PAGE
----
Meanwhile, we have stringent policies to control the car population, car use and incentives for the purchase of more carbon-efficient vehicles such as electric and hybrid vehicles. The Land Transport Authority (LTA) and the Economic Development Board (EDB) are working with the private sector to introduce a nation-wide electric vehicle-sharing scheme to offer commuters a greener alternative to owning a car. This programme is targeted to start in the later part of this year.  

To support the deployment of low-carbon solutions, we will continue to enhance our incentives for energy efficiency. We will also introduce a carbon tax from 2019 to encourage the development of innovative solutions to improve energy performance and carbon efficiency. 

Cross-Sectoral Efforts to Improve Urban Energy Systems and Data Networks

Second, at the cross-sectoral level, our approach is to invest in R&D in critical areas that are most suited for city environments. Under our national Research, Innovation and Enterprise 2020 Plan, Urban Solutions and Sustainability is one of four key domains, with $900 million to support R&D and innovation. As the research and technologies mature, our scientists and engineers can use Singapore as a living lab to test-bed and deploy innovative urban solutions. This rapid prototyping will allow Singapore and our companies to shorten the learning curve and reap the benefits of future energy technologies as they become commercially viable. 

We are making large-scale pilots to make our urban energy systems more efficient and for our grid to be ready to transmit higher amounts of renewable energy. Our agencies are deploying floating solar photovoltaics in our reservoirs, forecasting solar irradiance and piloting micro-grid test-beds. Renewables, energy storage and smart meters are being integrated to supply electricity more flexibly to end-users. 

Our Singapore-based companies are taking part actively in these test-beds. The experience in next-generation energy network technologies such as sensors and smart energy management, will provide a good reference for developing other micro-grids in our region. Such micro-grids could help meet the electrification needs of remote communities, for example the thousands of islands in Southeast Asia that are not currently connected to their national grids.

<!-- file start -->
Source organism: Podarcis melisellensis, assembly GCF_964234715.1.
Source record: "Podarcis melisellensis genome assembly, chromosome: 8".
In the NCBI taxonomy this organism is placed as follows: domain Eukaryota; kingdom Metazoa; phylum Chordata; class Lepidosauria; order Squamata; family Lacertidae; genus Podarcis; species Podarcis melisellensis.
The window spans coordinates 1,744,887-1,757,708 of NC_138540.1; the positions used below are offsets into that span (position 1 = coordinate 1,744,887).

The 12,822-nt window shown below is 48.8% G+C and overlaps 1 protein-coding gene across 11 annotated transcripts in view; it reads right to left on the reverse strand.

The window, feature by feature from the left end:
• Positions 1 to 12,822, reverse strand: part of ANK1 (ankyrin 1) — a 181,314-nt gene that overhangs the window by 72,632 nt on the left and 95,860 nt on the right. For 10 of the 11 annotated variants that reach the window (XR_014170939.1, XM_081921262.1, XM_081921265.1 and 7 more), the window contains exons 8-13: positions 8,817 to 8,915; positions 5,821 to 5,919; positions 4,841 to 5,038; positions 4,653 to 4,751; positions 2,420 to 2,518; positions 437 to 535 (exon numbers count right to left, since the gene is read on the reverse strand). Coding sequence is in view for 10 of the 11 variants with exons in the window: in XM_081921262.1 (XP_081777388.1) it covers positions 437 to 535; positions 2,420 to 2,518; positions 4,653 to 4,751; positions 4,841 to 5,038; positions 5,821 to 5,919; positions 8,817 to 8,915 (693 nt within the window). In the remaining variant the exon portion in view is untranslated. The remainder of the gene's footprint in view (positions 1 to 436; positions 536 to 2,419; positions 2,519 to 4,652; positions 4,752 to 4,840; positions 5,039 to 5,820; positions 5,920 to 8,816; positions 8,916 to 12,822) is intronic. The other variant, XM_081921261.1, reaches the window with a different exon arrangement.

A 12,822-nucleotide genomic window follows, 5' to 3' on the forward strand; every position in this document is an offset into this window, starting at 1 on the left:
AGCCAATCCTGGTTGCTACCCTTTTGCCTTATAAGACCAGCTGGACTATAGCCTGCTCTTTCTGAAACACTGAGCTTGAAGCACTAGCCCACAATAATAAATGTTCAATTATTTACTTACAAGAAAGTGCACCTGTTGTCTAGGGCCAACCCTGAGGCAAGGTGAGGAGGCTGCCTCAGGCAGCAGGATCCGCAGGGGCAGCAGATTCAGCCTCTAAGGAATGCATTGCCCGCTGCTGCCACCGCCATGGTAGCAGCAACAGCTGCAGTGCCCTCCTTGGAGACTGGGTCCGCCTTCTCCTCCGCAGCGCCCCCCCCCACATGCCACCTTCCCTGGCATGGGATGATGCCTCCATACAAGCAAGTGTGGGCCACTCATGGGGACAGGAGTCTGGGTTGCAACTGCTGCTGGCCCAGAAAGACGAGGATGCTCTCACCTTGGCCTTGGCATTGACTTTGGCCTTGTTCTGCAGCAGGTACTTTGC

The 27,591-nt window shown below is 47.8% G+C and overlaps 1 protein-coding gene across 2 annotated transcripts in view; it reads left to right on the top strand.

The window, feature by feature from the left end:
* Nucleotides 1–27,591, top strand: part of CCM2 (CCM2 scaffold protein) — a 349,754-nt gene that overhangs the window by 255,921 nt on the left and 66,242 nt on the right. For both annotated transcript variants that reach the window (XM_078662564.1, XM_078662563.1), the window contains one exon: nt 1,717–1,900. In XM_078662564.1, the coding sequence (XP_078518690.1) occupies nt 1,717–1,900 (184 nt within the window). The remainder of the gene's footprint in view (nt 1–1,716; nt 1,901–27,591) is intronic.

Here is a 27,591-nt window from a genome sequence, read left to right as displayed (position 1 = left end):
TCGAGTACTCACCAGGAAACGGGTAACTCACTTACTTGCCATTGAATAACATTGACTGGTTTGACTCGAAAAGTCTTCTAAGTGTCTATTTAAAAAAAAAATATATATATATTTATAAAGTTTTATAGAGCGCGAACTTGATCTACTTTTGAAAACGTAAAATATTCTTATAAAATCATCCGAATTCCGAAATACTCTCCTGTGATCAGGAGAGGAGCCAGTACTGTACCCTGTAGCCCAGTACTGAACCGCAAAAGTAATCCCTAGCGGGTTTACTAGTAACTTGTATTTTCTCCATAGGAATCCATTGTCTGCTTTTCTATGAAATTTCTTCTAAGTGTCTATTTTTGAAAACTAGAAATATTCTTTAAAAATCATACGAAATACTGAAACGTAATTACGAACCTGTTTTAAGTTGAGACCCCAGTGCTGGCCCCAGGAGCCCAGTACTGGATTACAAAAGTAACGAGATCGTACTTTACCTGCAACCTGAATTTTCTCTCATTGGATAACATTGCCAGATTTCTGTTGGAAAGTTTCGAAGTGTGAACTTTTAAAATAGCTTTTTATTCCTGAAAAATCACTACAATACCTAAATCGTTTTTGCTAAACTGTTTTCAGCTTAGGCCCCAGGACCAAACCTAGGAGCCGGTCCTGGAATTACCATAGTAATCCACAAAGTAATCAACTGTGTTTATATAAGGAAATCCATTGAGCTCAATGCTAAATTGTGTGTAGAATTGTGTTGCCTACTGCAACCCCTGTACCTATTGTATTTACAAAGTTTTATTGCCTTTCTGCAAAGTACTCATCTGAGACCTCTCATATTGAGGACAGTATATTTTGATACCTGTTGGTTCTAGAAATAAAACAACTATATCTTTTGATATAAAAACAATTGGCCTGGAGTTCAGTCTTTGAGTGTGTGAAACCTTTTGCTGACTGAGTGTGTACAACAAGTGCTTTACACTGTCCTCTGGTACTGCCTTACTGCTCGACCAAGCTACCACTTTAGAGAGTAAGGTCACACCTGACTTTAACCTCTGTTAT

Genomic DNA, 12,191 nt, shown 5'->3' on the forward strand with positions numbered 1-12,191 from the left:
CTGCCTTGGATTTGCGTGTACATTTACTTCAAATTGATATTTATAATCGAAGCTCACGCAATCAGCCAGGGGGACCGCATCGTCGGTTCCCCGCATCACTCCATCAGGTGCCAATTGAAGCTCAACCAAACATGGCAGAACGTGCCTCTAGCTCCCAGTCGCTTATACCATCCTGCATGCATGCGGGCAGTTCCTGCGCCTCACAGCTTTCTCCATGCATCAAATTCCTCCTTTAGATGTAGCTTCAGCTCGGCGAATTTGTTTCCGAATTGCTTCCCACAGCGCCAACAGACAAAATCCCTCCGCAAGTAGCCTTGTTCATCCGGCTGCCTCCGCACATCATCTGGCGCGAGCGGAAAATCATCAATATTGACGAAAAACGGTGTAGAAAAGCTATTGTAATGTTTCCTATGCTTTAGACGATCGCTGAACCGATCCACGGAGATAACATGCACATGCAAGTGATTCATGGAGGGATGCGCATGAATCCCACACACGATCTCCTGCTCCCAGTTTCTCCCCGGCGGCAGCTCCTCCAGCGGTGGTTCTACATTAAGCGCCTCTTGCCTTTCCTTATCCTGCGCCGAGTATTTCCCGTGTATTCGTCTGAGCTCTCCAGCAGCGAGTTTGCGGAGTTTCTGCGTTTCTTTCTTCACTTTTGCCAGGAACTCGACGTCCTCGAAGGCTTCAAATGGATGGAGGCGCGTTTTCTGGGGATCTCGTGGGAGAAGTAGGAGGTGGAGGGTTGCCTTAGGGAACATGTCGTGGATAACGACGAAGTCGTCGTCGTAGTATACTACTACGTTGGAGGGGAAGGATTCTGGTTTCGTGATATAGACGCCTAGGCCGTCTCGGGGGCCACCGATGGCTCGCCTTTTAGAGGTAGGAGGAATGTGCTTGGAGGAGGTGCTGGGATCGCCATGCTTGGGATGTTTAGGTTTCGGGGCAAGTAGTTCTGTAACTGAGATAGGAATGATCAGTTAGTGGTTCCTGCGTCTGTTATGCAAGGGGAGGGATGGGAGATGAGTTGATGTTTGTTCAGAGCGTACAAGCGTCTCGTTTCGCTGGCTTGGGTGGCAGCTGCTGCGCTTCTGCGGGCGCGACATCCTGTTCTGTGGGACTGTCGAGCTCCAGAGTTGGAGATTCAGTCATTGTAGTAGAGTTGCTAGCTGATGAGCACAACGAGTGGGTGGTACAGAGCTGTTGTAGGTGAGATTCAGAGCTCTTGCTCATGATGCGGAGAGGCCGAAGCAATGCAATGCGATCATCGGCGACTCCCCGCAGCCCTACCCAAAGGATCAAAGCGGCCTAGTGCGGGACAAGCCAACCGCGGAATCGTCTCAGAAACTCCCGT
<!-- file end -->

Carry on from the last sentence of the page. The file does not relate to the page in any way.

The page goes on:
We are also piloting technologies to enable a network of green data centres that can support the Digital Economy. 

Our engineers are also developing a Smart Nation Sensor Platform to support city-level sensor deployments to enable sharing of sensor data and analytics to enable the city to operate more responsively and efficiently, while reducing resource usage.  Sharing integrated data of the many facets of the city with citizens and businesses can also allow citizens to make better choices, and businesses to offer new and innovative services.  

Conclusion

In a fast-changing global economy, Singapore is constantly looking for innovative ways to create business opportunities and good jobs, and make city living more convenient and enjoyable. Our scientists and engineers can drive further innovation at the sectoral and cross-sectoral levels to steer our cities towards a low carbon and sustainable future.

I have an interest in this area because I chair a number of cross-cutting groups in Government. I chair the Inter-Ministerial Committee on Climate Change and in this committee, we look at climate profiles, greenhouse gas emissions, how and where we can most efficiently reduce these and the type of measures we need to take to protect ourselves from effects of climate change. I also chair the National Research Foundation and therefore we direct research resources and funds towards those areas which are most important to us. I also look at Smart Nation and digital initiatives for Singapore, as well as for the government sector. These are all very interesting cross-cutting areas. Apart from that, I also front the Public Service Division, where we are trying to strengthen and build stronger engineering capabilities and technological capabilities in the Public Service so that we can use engineering and technology more strategically. These are all interesting areas where we are pushing ahead to make living more enjoyable, green and more convenient for all our residents. 

I hope our professionals, scientists and engineers will have a good exchange learning from each other at this Summit. And I wish our international delegates a pleasant stay in Singapore. Thank you. 

Last updated 18 Dec 2017